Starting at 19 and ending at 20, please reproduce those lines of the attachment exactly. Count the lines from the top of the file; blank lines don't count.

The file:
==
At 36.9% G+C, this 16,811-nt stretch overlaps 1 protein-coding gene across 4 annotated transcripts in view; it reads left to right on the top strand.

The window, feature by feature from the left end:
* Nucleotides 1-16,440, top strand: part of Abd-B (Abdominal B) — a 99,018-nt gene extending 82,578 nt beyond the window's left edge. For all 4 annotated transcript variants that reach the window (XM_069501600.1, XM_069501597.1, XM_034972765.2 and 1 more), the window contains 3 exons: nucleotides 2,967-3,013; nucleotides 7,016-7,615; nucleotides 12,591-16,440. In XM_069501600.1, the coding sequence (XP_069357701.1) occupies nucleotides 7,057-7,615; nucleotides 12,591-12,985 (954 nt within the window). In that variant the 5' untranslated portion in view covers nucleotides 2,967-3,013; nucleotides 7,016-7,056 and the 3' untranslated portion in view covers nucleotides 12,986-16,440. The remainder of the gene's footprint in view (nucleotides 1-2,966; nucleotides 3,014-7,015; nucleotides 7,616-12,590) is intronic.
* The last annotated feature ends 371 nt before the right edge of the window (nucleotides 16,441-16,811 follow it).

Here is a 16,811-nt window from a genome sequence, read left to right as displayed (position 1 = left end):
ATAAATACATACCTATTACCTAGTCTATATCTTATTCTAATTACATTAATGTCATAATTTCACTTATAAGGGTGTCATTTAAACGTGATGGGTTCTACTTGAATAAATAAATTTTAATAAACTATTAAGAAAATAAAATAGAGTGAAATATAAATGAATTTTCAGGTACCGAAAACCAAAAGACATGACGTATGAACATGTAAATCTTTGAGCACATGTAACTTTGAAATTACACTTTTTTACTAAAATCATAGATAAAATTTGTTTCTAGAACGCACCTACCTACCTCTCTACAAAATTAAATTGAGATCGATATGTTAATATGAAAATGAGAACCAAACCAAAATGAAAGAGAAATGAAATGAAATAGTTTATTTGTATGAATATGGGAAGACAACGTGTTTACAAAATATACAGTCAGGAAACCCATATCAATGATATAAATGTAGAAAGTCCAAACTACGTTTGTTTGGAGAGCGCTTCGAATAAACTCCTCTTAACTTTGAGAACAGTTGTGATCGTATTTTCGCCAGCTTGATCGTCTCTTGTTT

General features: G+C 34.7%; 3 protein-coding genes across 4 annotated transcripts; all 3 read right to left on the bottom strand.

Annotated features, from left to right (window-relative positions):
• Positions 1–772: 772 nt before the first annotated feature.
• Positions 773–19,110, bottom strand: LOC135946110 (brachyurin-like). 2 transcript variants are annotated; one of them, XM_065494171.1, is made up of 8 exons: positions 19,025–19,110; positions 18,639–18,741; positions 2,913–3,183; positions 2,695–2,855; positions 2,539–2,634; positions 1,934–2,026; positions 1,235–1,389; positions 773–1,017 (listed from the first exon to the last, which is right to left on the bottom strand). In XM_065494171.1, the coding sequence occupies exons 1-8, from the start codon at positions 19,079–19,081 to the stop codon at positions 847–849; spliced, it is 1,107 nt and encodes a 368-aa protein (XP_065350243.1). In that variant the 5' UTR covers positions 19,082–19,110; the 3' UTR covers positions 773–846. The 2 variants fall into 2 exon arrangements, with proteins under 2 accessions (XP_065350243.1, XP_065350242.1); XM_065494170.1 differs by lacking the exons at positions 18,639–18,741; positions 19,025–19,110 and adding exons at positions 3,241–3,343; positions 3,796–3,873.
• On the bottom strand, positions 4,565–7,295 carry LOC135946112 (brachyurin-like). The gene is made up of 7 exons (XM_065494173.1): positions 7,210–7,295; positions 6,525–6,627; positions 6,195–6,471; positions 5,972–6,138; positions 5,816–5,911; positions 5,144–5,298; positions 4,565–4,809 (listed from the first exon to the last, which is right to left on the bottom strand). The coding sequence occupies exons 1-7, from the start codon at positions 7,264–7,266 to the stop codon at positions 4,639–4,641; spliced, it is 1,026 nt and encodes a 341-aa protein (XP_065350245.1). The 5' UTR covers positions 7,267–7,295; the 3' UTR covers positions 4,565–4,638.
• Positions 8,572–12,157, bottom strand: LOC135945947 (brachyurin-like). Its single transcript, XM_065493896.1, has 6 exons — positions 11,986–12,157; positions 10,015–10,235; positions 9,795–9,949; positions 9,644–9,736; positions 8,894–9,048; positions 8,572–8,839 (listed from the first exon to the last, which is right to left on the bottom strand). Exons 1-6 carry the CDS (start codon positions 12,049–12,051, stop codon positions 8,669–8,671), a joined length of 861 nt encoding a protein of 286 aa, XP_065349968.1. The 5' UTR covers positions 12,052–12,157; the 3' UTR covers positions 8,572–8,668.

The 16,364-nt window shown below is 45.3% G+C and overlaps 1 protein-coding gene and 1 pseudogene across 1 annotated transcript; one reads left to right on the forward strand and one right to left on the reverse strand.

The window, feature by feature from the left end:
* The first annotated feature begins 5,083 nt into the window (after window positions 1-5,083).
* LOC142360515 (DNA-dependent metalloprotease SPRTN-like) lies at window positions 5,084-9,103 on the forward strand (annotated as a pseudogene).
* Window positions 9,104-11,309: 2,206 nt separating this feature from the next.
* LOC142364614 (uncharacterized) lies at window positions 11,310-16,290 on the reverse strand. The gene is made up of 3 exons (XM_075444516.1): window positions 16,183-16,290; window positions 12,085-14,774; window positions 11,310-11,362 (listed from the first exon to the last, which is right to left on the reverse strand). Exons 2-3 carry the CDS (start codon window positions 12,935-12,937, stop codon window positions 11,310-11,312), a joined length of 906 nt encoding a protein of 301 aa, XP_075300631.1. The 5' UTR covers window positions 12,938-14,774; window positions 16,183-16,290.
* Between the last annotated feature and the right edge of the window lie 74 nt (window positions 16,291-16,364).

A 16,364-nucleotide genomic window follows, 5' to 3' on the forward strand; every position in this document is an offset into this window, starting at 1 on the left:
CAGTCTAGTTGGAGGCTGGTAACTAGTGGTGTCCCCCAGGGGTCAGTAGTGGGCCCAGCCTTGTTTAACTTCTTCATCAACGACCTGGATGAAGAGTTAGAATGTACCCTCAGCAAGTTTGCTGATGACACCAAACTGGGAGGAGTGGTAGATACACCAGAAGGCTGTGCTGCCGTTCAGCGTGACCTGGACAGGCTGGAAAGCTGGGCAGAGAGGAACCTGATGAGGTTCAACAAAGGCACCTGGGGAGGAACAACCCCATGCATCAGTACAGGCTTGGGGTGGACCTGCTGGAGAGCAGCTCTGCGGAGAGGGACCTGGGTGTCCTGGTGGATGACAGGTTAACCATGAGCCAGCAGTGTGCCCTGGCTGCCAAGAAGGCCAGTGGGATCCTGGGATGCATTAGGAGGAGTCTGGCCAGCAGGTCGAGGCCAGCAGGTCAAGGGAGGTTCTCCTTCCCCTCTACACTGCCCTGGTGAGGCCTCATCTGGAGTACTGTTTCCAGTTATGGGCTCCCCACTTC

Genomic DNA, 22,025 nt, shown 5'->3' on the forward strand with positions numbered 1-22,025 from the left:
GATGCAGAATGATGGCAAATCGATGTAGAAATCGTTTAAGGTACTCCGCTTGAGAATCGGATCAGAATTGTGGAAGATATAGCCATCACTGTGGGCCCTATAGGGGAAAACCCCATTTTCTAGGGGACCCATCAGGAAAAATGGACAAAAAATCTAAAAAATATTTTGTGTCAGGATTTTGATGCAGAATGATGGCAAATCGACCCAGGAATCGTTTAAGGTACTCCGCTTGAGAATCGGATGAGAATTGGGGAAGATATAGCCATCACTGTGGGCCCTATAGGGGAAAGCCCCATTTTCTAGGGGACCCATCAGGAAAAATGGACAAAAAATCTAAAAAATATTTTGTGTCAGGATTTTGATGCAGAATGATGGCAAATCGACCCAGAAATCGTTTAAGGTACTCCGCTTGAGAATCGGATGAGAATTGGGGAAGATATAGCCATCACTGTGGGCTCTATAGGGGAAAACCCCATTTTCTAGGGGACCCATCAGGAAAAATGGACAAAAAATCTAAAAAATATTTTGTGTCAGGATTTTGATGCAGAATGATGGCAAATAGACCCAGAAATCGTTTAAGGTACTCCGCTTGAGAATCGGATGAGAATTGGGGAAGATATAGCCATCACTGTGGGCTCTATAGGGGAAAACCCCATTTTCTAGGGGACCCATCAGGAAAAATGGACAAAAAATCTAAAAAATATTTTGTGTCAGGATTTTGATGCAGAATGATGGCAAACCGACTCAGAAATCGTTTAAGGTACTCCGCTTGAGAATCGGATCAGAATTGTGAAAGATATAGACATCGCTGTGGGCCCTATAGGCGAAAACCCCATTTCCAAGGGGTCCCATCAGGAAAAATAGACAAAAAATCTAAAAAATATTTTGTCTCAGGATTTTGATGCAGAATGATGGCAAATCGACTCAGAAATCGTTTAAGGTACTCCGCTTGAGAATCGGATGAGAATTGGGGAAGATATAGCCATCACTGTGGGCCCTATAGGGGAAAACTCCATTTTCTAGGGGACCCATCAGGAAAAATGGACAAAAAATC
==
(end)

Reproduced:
* Between the last annotated feature and the right edge of the window lie 74 nt (window positions 16,291-16,364).

A 16,364-nucleotide genomic window follows, 5' to 3' on the forward strand; every position in this document is an offset into this window, starting at 1 on the left: